A couple who is expecting their first child travel around the U.S. in order to find a perfect place to start their family. Along the way, they have misadventures and find fresh connections with an assortment of relatives and old friends who just might help them discover "home" on their own terms for the first time.
Burt Farlander and Verona De Tessant are a couple steeped in eccentricity and irregularity but are very much in love. So when they find out that Verona is pregnant they seem to be taking it in their stride. Verona is enjoying pregnancy, Burt is already practicing skill that he believes a good father should have, and they living in the same state as Burt's parents, Jerry and Gloria, so that their prospective daughter can have grandparents. However, things are shaken up when Burt and Verona go to dinner at Jerry and Gloria's house, as Burt's parents reveal a surprising piece of news. They have decided to move to Antwerp in Belguim a month before the baby is due, scuppering Burt and Verona's plans of having their children's grandparents around. Because Verona lost her parents when she was relatively young, she finds this news very hard to take, but the resilient couple quickly find a way to turn it in to a positive. It becomes obvious that this is what the pair needed, as they decide to ... Written by
Jim Gaffigan who plays Lowell in the film is a stand up comedian who often tells a joke about the fact that the male seahorses give birth, saying that a stubborn scientist incorrectly identified the male so he when questioned he said that the males have the babies. In the film Roderick mentions that he loves seahorses because the males have the babies and wishes he could give birth to LN's babies. See more »
When Burt and Verona arrive at her childhood home, the scene cuts back and forth between a shot through the house towards the water, and a shot from that side back through the door they originally entered. The shots featuring the shore front side of the house show a strong breeze and lots of tree movement, while the shots looking the other direction show no wind and the trees completely still. See more »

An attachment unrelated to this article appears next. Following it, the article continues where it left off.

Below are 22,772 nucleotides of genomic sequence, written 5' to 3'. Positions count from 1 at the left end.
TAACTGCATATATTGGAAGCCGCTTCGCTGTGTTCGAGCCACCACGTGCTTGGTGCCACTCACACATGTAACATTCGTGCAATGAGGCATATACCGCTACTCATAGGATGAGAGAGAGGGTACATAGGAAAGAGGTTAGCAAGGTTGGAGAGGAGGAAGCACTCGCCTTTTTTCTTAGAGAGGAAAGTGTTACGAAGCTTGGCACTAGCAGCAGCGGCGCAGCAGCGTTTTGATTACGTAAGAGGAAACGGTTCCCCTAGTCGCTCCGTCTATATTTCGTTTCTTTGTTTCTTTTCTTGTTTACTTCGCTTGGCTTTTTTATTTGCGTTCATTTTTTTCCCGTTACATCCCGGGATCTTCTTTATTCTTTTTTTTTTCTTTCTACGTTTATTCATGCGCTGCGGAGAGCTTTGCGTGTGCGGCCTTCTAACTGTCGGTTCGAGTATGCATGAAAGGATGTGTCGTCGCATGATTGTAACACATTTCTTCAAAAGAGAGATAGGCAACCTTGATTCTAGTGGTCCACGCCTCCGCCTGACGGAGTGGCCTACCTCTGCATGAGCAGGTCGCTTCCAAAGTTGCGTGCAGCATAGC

The style of Away We Go very much reminded me of a late 1960s/early 1970s film. I kept thinking of Harold and Maude or The Graduate, where the lead characters learn about themselves as their relationships grow and change. There were some characters that were so despicable that they'll make you laugh and cringe at the same time. The disappointments were done in a comedic way so the movie never drags. There were introspective scenes along the journey where I thought a Cat Stevens song would start playing.
The main couple travel to various cities to find the perfect place to raise their daughter and they meet an insane cast of characters along the way. These people remind me of people I've actually met in real life. A lot are parents with the best of intentions but what they are doing is just plain wrong.
Maya Rudolph should be in more serious roles. She's an amazing actress. She gives a very genuine performance, no overacting at all. As for John Krasinski, he was very good too as the loving, supportive boyfriend. There's a scene where he kept trying to say the right thing, but it keeps coming out all wrong. I think any couple will be able to relate to it when they see the film.
What makes this movie charming and deeper than a lot of romantic comedies is that you already have an established couple that's very much in love. This is usually where a romantic comedies ends, but Away We Go probes the deeper question of what happens after you meet the person of your dreams. Away We Go completely avoids the cliché of boy finds girl, boy loses girl, boy finds girl again.
I thought the music was okay, not the best, but the two men I was with very much enjoyed it.
I don't want to give away too much, but if you like a quieter film with a tone like the other movies I mentioned, you will enjoy this. If you're a looking for just a mindless roadtrip, this is not the film for you.
***I just read an article that the screenwriters were influenced by early 1970s movies, especially Hal Ashby who directed such classics as Being There and Harold and Maude. That explains why I kept thinking of Cat Stevens. If you go to the FilmInFocus website there's a 6 page interview with the screenwriters.***
Also, there's a comment that the film glorifies animal cruelty. The dog races were chosen because it's the saddest place the screenwriters could imagine to do the scene in Arizona. The context in the movie was to show the misery of a place like that, not glorify it at all.
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